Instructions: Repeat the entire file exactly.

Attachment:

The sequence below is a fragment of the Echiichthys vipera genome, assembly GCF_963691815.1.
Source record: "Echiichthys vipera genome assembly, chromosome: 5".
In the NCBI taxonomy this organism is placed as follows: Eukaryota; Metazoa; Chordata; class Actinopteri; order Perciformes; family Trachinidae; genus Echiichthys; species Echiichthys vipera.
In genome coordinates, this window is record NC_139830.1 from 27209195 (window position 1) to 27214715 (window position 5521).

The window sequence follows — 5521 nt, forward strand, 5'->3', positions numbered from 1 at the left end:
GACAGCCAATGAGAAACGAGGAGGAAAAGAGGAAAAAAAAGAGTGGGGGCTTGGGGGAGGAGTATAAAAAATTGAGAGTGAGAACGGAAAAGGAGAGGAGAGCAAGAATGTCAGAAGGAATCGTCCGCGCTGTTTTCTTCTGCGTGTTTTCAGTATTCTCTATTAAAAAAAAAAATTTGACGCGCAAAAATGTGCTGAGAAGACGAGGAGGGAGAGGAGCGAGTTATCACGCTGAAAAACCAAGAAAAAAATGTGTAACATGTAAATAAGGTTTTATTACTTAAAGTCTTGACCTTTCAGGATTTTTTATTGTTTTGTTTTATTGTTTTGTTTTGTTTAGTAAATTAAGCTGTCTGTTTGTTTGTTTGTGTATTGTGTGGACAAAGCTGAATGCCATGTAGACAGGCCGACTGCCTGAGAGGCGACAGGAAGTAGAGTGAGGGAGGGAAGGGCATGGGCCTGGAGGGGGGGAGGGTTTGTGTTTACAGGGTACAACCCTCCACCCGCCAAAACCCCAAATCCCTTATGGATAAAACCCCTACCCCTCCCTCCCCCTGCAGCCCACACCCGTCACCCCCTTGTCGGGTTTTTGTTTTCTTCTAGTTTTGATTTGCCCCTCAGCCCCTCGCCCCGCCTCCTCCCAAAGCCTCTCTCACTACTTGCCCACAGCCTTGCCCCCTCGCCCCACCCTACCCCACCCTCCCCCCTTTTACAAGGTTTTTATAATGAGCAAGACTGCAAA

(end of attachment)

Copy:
The sequence below is a fragment of the Echiichthys vipera genome, assembly GCF_963691815.1.
Source record: "Echiichthys vipera genome assembly, chromosome: 5".
In the NCBI taxonomy this organism is placed as follows: Eukaryota; Metazoa; Chordata; class Actinopteri; order Perciformes; family Trachinidae; genus Echiichthys; species Echiichthys vipera.
In genome coordinates, this window is record NC_139830.1 from 27209195 (window position 1) to 27214715 (window position 5521).

The window sequence follows — 5521 nt, forward strand, 5'->3', positions numbered from 1 at the left end:
GACAGCCAATGAGAAACGAGGAGGAAAAGAGGAAAAAAAAGAGTGGGGGCTTGGGGGAGGAGTATAAAAAATTGAGAGTGAGAACGGAAAAGGAGAGGAGAGCAAGAATGTCAGAAGGAATCGTCCGCGCTGTTTTCTTCTGCGTGTTTTCAGTATTCTCTATTAAAAAAAAAAATTTGACGCGCAAAAATGTGCTGAGAAGACGAGGAGGGAGAGGAGCGAGTTATCACGCTGAAAAACCAAGAAAAAAATGTGTAACATGTAAATAAGGTTTTATTACTTAAAGTCTTGACCTTTCAGGATTTTTTATTGTTTTGTTTTATTGTTTTGTTTTGTTTAGTAAATTAAGCTGTCTGTTTGTTTGTTTGTGTATTGTGTGGACAAAGCTGAATGCCATGTAGACAGGCCGACTGCCTGAGAGGCGACAGGAAGTAGAGTGAGGGAGGGAAGGGCATGGGCCTGGAGGGGGGGAGGGTTTGTGTTTACAGGGTACAACCCTCCACCCGCCAAAACCCCAAATCCCTTATGGATAAAACCCCTACCCCTCCCTCCCCCTGCAGCCCACACCCGTCACCCCCTTGTCGGGTTTTTGTTTTCTTCTAGTTTTGATTTGCCCCTCAGCCCCTCGCCCCGCCTCCTCCCAAAGCCTCTCTCACTACTTGCCCACAGCCTTGCCCCCTCGCCCCACCCTACCCCACCCTCCCCCCTTTTACAAGGTTTTTATAATGAGCAAGACTGCAAA